Wednesday, February 15, 2012

Thief of Thieves #1

I always give Robert Kirkman the benefit of the doubt, but this book probably isn’t for me. It’s a solid little action-thriller, starring an international spy and his sassy partner. The opening sequence is a little hard to follow, because it immediately pops around with flashbacks, leaving me a bit lost. The heist is clever, but not mind-blowingly original.

In fact, the bulk of the first issue shows the first time Redmond bonded with Celia over stealing cars. It’s an amusing sequence, but there really isn’t anything here to drive me to pick up the next issue.

The “cliffhanger” involves Redmond quitting a job that we don’t know about, possibly upsetting or disappointing a bunch of people we don’t know. Since we’ve had no exposure to any of these guys, I’m afraid there isn’t much dramatic impact for me in the announcement.

I guess Kirkman provided the plot, with Nick Spencer doing dialogue and scripting? Again, the plot seems fairly normal, and while the script was serviceable, it wasn’t sparkling enough to justify another issue either.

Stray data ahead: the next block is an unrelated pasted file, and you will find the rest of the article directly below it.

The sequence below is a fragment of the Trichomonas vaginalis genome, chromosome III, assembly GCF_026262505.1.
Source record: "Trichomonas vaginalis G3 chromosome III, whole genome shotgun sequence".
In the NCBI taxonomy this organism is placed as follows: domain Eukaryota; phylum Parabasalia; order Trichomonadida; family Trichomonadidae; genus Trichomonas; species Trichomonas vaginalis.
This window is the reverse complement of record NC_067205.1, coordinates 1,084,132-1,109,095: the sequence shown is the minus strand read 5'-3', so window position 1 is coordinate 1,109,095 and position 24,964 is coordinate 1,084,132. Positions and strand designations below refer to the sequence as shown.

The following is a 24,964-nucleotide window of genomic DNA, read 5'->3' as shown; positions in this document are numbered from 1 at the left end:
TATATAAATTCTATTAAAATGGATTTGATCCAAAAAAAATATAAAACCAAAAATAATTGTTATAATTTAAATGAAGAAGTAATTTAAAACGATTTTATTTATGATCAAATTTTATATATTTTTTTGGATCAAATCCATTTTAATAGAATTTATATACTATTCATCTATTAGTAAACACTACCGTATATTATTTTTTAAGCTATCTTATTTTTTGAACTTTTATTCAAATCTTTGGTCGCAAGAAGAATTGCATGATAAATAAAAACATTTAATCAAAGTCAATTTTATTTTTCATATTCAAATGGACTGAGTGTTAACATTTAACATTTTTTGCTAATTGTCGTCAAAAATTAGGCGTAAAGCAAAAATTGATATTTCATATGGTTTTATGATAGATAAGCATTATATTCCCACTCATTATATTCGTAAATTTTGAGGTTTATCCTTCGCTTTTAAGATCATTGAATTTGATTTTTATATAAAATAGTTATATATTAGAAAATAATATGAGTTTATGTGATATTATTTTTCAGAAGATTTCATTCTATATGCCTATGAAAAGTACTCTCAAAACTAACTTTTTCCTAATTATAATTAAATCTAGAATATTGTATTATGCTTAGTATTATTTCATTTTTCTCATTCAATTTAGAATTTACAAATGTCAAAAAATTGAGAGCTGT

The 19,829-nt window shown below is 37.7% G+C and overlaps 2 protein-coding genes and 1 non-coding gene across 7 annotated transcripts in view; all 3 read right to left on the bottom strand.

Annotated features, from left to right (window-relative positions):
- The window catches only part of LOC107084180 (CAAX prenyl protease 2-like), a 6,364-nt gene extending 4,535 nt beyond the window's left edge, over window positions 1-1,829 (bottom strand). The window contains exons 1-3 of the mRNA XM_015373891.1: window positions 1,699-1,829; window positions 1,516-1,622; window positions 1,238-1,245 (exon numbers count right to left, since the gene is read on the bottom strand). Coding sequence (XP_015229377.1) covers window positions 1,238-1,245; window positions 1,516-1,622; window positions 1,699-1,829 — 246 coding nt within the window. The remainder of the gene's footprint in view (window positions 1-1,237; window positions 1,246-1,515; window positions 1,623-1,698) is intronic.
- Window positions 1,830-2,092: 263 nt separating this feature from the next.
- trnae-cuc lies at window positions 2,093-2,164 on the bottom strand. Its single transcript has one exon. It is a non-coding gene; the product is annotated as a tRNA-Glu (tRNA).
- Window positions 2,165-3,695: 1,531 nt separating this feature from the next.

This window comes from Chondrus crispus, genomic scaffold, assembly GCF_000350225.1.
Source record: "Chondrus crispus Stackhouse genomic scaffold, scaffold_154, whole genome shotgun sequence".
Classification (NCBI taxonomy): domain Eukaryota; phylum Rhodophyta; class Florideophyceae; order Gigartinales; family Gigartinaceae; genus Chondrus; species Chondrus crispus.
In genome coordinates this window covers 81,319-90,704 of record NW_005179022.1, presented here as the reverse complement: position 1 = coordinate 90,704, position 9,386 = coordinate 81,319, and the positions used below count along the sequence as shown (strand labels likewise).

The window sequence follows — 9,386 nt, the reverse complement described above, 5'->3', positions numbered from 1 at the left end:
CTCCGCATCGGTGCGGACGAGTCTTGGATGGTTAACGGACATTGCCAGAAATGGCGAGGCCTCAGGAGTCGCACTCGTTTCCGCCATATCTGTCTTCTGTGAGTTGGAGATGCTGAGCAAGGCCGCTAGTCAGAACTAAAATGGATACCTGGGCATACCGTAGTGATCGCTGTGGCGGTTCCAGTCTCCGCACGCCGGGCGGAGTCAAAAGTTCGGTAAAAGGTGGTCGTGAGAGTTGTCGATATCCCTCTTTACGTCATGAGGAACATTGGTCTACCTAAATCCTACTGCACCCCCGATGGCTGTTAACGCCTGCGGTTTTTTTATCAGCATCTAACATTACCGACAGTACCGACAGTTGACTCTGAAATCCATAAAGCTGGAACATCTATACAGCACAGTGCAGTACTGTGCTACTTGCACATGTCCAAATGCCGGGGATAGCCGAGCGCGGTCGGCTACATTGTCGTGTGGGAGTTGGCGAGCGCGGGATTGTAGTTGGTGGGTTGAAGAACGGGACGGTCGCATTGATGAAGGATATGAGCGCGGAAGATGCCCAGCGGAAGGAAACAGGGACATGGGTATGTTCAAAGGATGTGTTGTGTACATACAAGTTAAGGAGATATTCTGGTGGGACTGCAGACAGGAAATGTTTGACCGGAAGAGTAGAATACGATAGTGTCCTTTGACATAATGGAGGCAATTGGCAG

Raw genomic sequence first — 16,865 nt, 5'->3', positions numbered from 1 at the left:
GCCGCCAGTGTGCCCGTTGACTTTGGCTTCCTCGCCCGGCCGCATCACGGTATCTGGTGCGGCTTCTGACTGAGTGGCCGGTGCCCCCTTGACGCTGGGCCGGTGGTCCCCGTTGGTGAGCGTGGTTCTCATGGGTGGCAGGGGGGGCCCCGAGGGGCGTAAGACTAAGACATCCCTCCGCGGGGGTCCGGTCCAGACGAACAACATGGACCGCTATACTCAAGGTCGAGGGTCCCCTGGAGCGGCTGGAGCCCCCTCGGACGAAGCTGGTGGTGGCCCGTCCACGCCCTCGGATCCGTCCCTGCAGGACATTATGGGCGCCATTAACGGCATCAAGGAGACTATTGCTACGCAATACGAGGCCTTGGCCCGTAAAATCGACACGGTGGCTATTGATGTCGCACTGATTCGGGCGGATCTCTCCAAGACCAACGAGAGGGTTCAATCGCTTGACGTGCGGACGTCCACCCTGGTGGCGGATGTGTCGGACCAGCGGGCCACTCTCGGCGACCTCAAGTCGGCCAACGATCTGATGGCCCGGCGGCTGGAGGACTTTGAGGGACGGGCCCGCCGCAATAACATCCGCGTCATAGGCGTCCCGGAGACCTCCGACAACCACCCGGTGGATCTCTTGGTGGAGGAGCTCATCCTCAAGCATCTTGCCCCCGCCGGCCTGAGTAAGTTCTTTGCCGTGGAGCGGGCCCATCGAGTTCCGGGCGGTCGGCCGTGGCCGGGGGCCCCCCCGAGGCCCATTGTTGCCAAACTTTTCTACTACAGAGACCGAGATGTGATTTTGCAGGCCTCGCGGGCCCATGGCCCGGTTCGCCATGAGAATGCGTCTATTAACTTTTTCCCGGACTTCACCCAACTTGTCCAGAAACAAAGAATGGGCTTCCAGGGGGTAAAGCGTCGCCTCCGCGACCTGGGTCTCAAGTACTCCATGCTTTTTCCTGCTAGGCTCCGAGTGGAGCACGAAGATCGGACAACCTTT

When I grabbed the cover art from the Image website, I saw this solicit for the comic:
Conrad Paulson lives a secret double life as master thief Redmond. There is nothing he can't steal, nothing he can't have... except for the life he left behind. Now, with a grown son he hardly knows, and an ex-wife he never stopped loving, Conrad must try to piece together what's left of his life, before the FBI finally catch up to him... but it appears they are the least of his worries.

Uhhhh, if you say so, guys, because other than the name Redmond, that’s not what this comic was about.

Shawn Martinbrough’s pencils are crisp and slick, and frankly, it’s the best-looking work I’ve ever seen from him. His “acting” through facial features on the characters is great. The book has a neat noir tone that really sells the thief high concept.


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